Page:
Should Homeless Shelters Be Required to Help People Under the influence of Drugs
Homeless shelters undoubtedly provide a very valuable community service – providing shelter, sustenance and other much-needed services to those who are going without. This is neither an easy nor an inexpensive venture, and requires dedicated, compassionate and knowledgeable staff, as well as extensive resources. The difficulty inherent in providing shelter and care to the homeless can be further complicated if these individuals are also suffering from drug abuse and addiction problems, but does that mean they should turn such individuals away?
Demanding Care for the Drug Addicted
The Department of Housing and Urban Development in Connecticut recently decided that all homeless shelters that apply for state funding must equally serve individuals who are under the influence of alcohol or drugs. Unfortunately, some shelters refuse to do so, and are therefore closing their doors and terminating all shelter services.
The Conference of Churches Charities, located in Manchester, is one such shelter that refuses to serve homeless individuals who are suffering from drug abuse or addiction problems. Officials of the forty-bed shelter say that it is more along the lines of their shelter’s mission to serve only those who are homeless, and that the state’s mandate will affect their ability to offer the services they feel are most helpful and necessary. Despite the fact that they plan to close the main shelter doors, the church group does still intend to run community outreach programs to assist members of the homeless community in other ways.
While this and other shelters have a right to their opinions, one is forced to consider whether they are making the right decision to refuse delivery of services to individuals who are under the influence of drugs and alcohol. After all, these individuals need help too, and may feel that they have no options or hope for a better future if they are turned away from shelters they reach out to.
One successful program blocked by sociological research has indicated that when shelters focus first on getting people into their facility, addressing the larger issues they may suffer from can actually be much easier. This is well understood when one considers that someone who is suffering from drug abuse and addiction problems and who is also struggling with homelessness may be so troubled by their difficulty in maintaining steady survival that they are unable to even face the idea of addressing and resolving their drug problems. Having a safe shelter can eliminate enough of the individual’s worry that they are then able to focus on seeking help for their drug abuse and addiction problems. The Connecticut mandate therefore drives shelters to consider the ultimate purpose of helping anyone, in any condition, stabilize their lives and improve their futures. The method by which various shelters accomplish this can, of course, vary widely.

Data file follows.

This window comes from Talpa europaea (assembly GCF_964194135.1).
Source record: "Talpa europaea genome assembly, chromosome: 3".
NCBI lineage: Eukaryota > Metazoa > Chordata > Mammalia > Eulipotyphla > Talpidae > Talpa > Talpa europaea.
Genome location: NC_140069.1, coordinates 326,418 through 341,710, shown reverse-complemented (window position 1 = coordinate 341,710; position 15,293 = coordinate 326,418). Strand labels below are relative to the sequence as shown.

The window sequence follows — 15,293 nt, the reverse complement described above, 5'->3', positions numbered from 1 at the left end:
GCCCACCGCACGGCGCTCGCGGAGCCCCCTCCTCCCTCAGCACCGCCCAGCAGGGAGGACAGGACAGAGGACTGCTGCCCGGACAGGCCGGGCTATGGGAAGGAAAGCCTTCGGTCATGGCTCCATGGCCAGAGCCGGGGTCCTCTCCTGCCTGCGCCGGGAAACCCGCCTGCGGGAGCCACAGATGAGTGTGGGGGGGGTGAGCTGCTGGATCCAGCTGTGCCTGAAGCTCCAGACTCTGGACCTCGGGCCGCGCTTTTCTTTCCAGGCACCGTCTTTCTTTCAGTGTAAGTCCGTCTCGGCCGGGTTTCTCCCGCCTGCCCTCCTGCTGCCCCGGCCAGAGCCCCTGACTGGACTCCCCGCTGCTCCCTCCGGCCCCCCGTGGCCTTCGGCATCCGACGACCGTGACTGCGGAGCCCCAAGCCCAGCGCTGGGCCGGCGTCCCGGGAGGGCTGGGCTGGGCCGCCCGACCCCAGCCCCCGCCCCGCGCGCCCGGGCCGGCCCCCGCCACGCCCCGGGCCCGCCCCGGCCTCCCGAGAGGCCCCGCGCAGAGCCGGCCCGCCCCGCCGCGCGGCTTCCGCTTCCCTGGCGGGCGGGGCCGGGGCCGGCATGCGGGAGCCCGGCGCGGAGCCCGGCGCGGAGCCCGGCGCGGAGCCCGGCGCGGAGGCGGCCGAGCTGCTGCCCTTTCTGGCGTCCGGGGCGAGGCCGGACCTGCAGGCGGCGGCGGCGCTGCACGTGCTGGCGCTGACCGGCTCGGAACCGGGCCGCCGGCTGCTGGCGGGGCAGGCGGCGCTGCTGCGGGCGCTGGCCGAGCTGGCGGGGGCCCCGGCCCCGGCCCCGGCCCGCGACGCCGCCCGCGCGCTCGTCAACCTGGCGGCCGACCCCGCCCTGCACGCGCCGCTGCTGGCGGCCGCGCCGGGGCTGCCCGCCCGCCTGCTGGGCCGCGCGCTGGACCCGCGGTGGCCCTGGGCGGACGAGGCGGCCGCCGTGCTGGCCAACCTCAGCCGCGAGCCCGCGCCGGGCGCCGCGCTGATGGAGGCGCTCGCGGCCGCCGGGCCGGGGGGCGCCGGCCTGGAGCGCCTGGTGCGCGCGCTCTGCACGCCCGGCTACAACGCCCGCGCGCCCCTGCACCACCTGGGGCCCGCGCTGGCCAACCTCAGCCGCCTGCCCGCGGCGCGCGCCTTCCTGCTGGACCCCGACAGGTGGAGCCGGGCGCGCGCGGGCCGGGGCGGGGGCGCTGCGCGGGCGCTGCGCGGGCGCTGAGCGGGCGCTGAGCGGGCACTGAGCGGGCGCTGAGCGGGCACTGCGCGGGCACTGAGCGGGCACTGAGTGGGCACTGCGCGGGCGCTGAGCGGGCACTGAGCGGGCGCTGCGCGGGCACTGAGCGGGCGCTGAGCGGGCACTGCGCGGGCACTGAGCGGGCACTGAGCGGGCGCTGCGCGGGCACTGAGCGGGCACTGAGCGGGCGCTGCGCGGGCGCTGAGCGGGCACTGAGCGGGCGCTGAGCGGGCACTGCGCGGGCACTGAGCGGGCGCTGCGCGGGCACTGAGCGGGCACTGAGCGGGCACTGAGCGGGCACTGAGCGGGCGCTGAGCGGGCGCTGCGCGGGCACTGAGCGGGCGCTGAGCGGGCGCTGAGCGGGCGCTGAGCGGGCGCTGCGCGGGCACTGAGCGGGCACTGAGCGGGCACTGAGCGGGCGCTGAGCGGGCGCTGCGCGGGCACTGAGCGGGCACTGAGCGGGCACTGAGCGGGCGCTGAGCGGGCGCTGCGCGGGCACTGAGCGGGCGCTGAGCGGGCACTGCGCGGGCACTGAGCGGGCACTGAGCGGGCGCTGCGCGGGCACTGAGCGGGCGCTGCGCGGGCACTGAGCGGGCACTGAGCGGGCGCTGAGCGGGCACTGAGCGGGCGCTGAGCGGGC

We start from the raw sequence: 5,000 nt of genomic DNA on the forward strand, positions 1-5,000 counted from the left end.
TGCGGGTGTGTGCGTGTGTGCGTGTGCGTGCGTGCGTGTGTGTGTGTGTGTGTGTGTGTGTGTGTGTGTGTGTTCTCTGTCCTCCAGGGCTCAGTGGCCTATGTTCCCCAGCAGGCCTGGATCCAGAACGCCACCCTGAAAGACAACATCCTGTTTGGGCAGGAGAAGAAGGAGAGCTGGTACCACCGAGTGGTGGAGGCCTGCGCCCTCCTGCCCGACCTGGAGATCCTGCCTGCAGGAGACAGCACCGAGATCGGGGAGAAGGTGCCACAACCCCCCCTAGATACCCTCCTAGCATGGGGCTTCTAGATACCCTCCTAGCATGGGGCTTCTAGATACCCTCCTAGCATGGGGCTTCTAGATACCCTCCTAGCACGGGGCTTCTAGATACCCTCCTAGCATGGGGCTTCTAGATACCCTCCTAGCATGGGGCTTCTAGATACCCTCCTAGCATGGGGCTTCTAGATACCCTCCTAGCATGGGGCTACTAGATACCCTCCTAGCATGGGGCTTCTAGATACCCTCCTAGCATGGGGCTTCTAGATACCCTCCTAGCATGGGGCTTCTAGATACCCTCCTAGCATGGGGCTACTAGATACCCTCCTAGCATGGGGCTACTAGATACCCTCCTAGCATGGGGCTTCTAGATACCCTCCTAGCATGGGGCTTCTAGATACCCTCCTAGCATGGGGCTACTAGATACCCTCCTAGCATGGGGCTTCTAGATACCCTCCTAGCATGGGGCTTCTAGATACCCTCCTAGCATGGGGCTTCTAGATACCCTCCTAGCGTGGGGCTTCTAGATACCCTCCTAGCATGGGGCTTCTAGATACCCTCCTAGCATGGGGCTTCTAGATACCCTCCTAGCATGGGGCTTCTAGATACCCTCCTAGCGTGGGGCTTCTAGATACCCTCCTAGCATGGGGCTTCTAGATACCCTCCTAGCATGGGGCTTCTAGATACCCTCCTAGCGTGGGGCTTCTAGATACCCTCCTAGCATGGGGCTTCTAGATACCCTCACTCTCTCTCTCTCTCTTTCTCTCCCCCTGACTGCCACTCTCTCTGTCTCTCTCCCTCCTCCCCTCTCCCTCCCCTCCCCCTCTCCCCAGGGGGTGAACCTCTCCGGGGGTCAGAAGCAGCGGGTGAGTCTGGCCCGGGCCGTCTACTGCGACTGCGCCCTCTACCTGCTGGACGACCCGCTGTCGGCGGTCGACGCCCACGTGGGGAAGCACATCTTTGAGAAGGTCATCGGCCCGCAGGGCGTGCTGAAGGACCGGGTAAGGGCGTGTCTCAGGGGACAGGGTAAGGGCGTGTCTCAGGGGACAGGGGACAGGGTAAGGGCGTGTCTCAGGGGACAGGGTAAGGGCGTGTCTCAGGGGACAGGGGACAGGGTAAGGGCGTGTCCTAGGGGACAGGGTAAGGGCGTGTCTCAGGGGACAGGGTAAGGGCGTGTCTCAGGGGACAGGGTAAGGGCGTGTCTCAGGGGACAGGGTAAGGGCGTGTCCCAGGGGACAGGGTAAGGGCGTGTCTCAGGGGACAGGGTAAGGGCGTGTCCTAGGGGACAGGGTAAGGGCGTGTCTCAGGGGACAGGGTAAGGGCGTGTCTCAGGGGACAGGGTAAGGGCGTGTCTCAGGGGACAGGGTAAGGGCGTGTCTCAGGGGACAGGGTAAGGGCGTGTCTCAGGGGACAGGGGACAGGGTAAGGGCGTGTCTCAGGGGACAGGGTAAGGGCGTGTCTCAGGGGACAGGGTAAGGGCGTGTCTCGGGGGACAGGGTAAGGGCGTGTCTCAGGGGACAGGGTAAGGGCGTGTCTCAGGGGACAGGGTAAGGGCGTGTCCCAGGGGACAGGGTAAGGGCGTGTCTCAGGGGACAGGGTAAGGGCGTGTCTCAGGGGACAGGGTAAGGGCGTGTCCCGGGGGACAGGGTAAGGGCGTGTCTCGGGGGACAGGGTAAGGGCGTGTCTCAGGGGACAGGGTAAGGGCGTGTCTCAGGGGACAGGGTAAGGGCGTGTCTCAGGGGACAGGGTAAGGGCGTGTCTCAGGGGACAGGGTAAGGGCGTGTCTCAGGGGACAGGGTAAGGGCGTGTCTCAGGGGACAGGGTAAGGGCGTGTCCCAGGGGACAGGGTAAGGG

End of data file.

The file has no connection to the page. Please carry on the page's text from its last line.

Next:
The Benefit of Providing Care
The fact is that many members of the homeless community also suffer from drug abuse and addiction problems, whether these problems led to their homelessness or resulted from it. The United States Interagency Council on Homelessness further reports that approximately half of all individuals experiencing homelessness and roughly seventy percent of all Veterans experiencing homelessness also suffer from drug abuse and addiction problems. Drugs and alcohol become a way for the individual to self-medicate, and the fact is that they need help and treatment, not rejection. Unfortunately, due to shelter sobriety policies, many of these individuals have trouble finding the shelter they need, which can push them into escalating their drug use as a way to cope.
It is true that staff at homeless shelters will require further training in order to provide needed services to drug addicted individuals, but this training is available. More importantly, providing these valuable services will allow more individuals to start their journey to full and lasting recovery, thereby improving communities and indeed society at large.